I've been thinking about self control today. (Tell you why in a minute - although you may be shocked by my admission, which implies that self control isn't always on my mind.)
At first I thought about describing to you the excruciating levels of self-control it took to keep my little mouse clicker away from the Facebook button on my taskbar during Lent. But I didn't want you to make fun of me behind my back for being a tragic FB shill.
Then I started wondering what people think about when they ponder self control. For me it references images of refusing dessert, forcing yourself on a 12 mile run, or sitting on your hands to keep from flicking your brother's ear. (Have I just given you an embarrassing Rorschach of my inner life? Oops.)
I gave myself a little pop-quiz, and asked Self to write a 10-word essay on where in my life I felt I had any self-control. Instead of dignifying that stupid quiz with a response, I merely pointed to the giant bag of Kettle Cooked Potato Chips from Costco that remains full, and felt very self righteous.
Then I remembered my [unposted] Gentleness post - the one that was supposed to have been in the One Word at a Time Blog Carnival on, yep, Gentleness. I didn't post it because I felt so profoundly ungentle. Because I decided that what I needed to talk about fell into the category of Self-Control in a much more profound way than Gentle.
My problem is my tongue. [The start of all great blog posts, right?]
My tongue is razor sharp - it was in high school, and hasn't really softened with age. It belies my very best intentions for gentleness, and while it can often be funny, I am so often harsher than I intended.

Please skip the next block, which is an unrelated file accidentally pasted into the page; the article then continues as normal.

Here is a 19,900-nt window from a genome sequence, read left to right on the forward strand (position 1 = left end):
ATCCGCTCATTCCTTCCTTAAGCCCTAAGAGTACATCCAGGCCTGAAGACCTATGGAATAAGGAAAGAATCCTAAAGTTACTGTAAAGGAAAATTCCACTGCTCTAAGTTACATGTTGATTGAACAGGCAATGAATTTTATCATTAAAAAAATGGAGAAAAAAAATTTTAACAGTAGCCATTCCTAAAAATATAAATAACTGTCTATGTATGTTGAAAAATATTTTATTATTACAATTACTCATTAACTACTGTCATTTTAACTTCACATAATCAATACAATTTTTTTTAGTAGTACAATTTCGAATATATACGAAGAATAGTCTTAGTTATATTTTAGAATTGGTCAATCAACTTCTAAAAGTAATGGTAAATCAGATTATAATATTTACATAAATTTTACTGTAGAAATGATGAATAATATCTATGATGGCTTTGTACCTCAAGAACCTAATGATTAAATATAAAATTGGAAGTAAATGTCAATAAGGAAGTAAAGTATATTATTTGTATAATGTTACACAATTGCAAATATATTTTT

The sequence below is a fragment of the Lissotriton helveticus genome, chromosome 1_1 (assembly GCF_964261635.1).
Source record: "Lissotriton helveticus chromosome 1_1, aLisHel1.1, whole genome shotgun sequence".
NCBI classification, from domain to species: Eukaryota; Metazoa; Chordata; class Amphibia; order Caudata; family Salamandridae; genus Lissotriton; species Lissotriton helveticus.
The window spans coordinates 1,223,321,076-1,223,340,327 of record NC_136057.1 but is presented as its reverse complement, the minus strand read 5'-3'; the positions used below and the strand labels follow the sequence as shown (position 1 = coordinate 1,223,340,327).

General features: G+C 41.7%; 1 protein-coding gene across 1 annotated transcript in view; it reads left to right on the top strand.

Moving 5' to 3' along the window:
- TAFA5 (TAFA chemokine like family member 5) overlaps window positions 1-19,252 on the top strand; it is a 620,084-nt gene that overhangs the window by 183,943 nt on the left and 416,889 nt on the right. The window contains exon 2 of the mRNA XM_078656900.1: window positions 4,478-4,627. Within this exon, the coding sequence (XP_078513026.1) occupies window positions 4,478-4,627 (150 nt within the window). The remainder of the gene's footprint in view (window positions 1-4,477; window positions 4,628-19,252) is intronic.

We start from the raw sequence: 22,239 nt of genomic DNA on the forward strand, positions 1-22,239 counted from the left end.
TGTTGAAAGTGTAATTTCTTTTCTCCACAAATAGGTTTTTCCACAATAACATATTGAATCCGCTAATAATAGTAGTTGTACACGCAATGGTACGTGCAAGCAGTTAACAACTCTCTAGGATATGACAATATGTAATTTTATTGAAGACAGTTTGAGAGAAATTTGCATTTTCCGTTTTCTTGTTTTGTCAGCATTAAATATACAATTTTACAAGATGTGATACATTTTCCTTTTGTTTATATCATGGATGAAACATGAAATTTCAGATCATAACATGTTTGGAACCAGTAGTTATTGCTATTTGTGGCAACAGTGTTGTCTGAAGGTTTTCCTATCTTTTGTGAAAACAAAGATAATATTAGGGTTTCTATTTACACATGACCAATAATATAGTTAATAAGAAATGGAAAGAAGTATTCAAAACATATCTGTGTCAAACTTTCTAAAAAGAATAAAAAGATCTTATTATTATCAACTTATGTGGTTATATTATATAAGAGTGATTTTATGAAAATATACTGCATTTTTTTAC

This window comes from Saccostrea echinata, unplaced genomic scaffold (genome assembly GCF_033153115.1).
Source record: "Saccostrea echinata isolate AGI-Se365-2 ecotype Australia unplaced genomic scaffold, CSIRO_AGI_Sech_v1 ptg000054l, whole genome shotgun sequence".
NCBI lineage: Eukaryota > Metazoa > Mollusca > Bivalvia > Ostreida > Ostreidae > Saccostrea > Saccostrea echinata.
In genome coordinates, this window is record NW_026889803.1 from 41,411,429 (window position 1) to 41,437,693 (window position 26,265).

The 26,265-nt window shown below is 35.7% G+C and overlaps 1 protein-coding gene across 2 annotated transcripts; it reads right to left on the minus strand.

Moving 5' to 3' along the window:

The worst part is, my sharp tongue is loosed most often on my nearest and dearest. I will never understand what it is in the human psyche that allows us to maintain the highest levels of civility for preschool moms at pickup, for painfully slow coffee servers in restaurants, for people who insult us on Facebook. But let one of your kids mouth off, perhaps employ a new and useful phrase learned at school? UNLEASH THE FURIES. Let your husband fail to supervise the transition from dirty clothes to jammies? RELEASE THE KRAKEN.
"Not suffering fools gladly," is, I believe, the commonly accepted phrase for this phenomenon. But is there ever an excuse for lashing out, for saying the meanest thing you can think of, just because someone in your world has been judged (by YOU) and found lacking (again, only by YOU?)
Self-control. It takes self-control to reign in the anger, the judgment, and the frustration and to, instead, act from a place of love. In the Yellow House, my self control is nothing less than love. And I am obliged to seek it daily - as an act of love for those that I cherish most.
This is posted as part of Bridget Chumbley's One Word at a Time Blog Carnival, on Self-Control. I am dying to go check the other posts to see if anyone posted about not eating those Costco chips.